MediFind
Condition

Alpha-1 Antitrypsin Deficiency

Condition 101

What is the definition of Alpha-1 Antitrypsin Deficiency?

Alpha-1 antitrypsin (AAT) deficiency is a condition in which the body does not make enough of AAT, a protein that protects the lungs and liver from damage. The condition can lead to COPD and liver disease (cirrhosis).

What are the alternative names for Alpha-1 Antitrypsin Deficiency?

AAT deficiency; Alpha-1 protease deficiency; COPD - alpha-1 antitrypsin deficiency; Cirrhosis - alpha-1 antitrypsin deficiency

What are the causes for Alpha-1 Antitrypsin Deficiency?

AAT is a type of protein called a protease inhibitor. AAT is made in the liver and it works to protect the lungs and liver.

AAT deficiency means there is not enough of this protein in the body. It is caused by a genetic defect. The condition is most common among Europeans and North Americans of European descent.

Adults with severe AAT deficiency will develop emphysema, often before 40 years of age. Smoking can increase the risk of emphysema.

What are the symptoms for Alpha-1 Antitrypsin Deficiency?

Symptoms may include any of the following:

  • Shortness of breath with and without exertion, and other symptoms of COPD
  • Symptoms of liver failure
  • Loss of weight without trying
  • Wheezing

What are the current treatments for Alpha-1 Antitrypsin Deficiency?

Treatment for AAT deficiency involves replacing the missing AAT protein. The protein is given through a vein each week or every 4 weeks. This is only slightly effective at preventing more lung damage in people without end-stage disease. This procedure is called augmentation therapy.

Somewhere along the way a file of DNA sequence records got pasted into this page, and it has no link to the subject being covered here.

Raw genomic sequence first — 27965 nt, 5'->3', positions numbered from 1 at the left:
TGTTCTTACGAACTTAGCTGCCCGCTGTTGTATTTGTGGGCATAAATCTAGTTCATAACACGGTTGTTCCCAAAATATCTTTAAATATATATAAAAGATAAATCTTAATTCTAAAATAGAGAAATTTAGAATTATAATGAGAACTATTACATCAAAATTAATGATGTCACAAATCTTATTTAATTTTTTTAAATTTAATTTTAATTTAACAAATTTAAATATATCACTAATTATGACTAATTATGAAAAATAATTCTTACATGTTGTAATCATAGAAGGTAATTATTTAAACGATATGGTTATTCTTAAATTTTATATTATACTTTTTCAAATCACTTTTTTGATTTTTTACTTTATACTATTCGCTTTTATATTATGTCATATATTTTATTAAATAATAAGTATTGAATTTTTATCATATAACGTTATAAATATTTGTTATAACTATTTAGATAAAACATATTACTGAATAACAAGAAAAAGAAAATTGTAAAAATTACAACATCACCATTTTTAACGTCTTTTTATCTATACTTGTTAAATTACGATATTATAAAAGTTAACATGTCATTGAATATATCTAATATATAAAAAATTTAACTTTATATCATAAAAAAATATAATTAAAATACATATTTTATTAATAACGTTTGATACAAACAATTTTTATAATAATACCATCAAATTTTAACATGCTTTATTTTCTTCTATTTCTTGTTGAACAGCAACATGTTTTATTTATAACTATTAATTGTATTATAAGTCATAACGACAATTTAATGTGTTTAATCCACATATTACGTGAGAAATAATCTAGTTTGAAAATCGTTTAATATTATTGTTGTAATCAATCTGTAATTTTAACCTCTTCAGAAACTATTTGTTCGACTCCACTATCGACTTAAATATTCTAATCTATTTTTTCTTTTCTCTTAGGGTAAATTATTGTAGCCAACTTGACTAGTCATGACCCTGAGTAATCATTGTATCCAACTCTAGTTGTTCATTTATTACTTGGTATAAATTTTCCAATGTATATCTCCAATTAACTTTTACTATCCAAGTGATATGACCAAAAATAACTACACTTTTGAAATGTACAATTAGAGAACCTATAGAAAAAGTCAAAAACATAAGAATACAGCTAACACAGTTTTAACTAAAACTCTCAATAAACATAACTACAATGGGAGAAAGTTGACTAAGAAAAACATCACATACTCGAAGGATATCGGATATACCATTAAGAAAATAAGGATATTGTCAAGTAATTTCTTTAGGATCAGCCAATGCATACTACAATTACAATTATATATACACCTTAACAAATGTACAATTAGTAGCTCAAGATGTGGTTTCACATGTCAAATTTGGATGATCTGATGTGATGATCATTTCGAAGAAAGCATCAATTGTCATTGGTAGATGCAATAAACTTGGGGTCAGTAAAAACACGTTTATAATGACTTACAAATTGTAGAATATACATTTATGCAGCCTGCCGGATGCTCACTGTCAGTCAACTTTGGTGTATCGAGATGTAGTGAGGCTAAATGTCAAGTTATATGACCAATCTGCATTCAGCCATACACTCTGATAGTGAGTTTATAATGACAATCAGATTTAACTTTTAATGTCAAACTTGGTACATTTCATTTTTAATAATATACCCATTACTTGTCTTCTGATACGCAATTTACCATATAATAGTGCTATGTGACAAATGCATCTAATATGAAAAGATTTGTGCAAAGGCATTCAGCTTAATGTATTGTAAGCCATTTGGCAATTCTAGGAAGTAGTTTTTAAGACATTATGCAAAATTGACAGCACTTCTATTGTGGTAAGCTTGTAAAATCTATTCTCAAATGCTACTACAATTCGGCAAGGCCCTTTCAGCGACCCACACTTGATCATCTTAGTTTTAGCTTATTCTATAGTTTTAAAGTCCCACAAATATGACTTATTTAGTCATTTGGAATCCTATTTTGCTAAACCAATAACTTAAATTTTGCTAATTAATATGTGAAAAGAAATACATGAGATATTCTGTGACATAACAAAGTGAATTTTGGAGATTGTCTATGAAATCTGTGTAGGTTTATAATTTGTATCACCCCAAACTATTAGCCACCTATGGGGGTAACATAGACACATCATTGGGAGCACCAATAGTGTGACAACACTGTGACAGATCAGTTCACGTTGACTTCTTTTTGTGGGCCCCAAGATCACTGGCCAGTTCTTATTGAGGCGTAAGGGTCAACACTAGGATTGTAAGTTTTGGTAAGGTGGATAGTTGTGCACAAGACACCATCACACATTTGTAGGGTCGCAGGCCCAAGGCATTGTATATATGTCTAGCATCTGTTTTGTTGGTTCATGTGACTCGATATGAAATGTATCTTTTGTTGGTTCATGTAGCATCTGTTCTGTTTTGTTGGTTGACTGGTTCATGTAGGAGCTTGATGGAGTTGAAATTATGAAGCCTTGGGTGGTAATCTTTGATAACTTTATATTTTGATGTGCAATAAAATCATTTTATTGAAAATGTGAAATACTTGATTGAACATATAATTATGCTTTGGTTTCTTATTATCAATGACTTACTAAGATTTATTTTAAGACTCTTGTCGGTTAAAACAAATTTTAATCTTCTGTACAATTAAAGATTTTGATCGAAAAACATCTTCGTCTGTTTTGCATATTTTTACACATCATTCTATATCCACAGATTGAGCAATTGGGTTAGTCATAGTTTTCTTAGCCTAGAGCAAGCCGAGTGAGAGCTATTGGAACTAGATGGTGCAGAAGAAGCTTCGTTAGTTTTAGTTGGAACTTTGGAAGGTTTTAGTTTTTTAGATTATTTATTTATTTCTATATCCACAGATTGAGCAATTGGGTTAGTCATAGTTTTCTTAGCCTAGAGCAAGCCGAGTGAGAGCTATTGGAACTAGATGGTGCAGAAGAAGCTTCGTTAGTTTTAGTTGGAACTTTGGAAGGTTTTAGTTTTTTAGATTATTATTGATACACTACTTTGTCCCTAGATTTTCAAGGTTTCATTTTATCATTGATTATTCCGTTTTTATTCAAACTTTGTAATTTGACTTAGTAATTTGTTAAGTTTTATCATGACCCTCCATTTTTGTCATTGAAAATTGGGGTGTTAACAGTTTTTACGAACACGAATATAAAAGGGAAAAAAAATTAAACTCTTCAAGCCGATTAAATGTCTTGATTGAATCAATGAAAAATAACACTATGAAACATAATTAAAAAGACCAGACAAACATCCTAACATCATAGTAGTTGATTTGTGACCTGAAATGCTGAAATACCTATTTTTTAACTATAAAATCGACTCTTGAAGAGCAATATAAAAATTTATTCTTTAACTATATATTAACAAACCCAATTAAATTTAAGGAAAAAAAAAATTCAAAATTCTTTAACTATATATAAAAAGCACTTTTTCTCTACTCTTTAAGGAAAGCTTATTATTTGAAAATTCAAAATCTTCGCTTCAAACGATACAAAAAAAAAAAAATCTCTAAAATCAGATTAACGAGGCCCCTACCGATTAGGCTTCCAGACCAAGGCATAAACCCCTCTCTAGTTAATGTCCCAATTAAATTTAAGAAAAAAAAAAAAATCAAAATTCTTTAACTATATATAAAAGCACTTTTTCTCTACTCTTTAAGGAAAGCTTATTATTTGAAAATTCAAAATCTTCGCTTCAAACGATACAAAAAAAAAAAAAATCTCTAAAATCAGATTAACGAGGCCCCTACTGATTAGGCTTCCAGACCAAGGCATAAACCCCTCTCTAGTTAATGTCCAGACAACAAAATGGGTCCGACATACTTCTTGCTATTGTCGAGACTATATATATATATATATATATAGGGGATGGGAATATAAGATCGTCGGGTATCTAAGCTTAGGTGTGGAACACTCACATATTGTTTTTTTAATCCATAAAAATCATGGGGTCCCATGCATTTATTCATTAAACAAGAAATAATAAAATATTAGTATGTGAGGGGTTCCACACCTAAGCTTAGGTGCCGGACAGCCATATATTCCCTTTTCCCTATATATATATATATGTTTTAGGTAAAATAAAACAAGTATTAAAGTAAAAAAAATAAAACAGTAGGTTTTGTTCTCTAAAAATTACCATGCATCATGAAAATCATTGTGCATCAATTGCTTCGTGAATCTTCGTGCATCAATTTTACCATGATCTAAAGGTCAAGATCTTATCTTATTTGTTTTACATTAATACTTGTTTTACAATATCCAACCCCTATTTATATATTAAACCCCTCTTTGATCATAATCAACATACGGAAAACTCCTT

If you smoke, you need to quit.

Other treatments are also used for COPD and cirrhosis.

What is the outlook (prognosis) for Alpha-1 Antitrypsin Deficiency?

Some people with this deficiency will not develop liver or lung disease.

COPD and cirrhosis can be life threatening.

What are the possible complications for Alpha-1 Antitrypsin Deficiency?

Complications of AAT deficiency include:

  • Bronchiectasis (damage of the large airways)
  • Chronic obstructive pulmonary disease (COPD)
  • Liver failure or cancer

When should I contact a medical professional for Alpha-1 Antitrypsin Deficiency?

Call your provider if you develop symptoms of AAT deficiency.

REFERENCES

Han MK, Lazarus SC. COPD: clinical diagnosis and management. In: Broaddus VC, Mason RJ, Ernst JD, et al, eds. Murray and Nadel's Textbook of Respiratory Medicine. 6th ed. Philadelphia, PA: Elsevier Saunders; 2016:chap 44.

Hatipoglu U, Stoller JK. a1-antitrypsin deficiency. Clin Chest Med. 2016;37(3):487-504. PMID: 27514595 www.ncbi.nlm.nih.gov/pubmed/27514595.

Winnie GB, Boas SR. a1-antitrypsin deficiency and emphysema. In: Kliegman RM, Stanton BF, St. Geme JW, Schor NF, eds. Nelson Textbook of Pediatrics. 20th ed. Philadelphia, PA: Elsevier; 2016:chap 393.

Latest Research

Latest Advance
Study
  • Condition: Emphysema/Alpha-1 antitrypsin deficiency
  • Journal: International journal of chronic obstructive pulmonary disease
  • Treatment Used: Endobronchial coil treatment
  • Number of Patients: 90
  • Published —
This study evaluated the effect of endobronchial coil treatment in patients with severe emphysema with alpha-1 antitrypsin deficiency.
Latest Advance
Study
  • Condition: Alpha1-antitrypsin Deficiency
  • Journal: Respiratory investigation
  • Treatment Used: Alpha1-Proteinase Inhibitor, Modified Process
  • Number of Patients: 4
  • Published —
The objectives of this study were to evaluate the safety and pharmacokinetics of 60?mg/kg Alpha1-Proteinase Inhibitor, Modified Process administered by weekly Intra-Venous infusions over 8 weeks in Japanese subjects with alpha1-antitrypsin deficiency .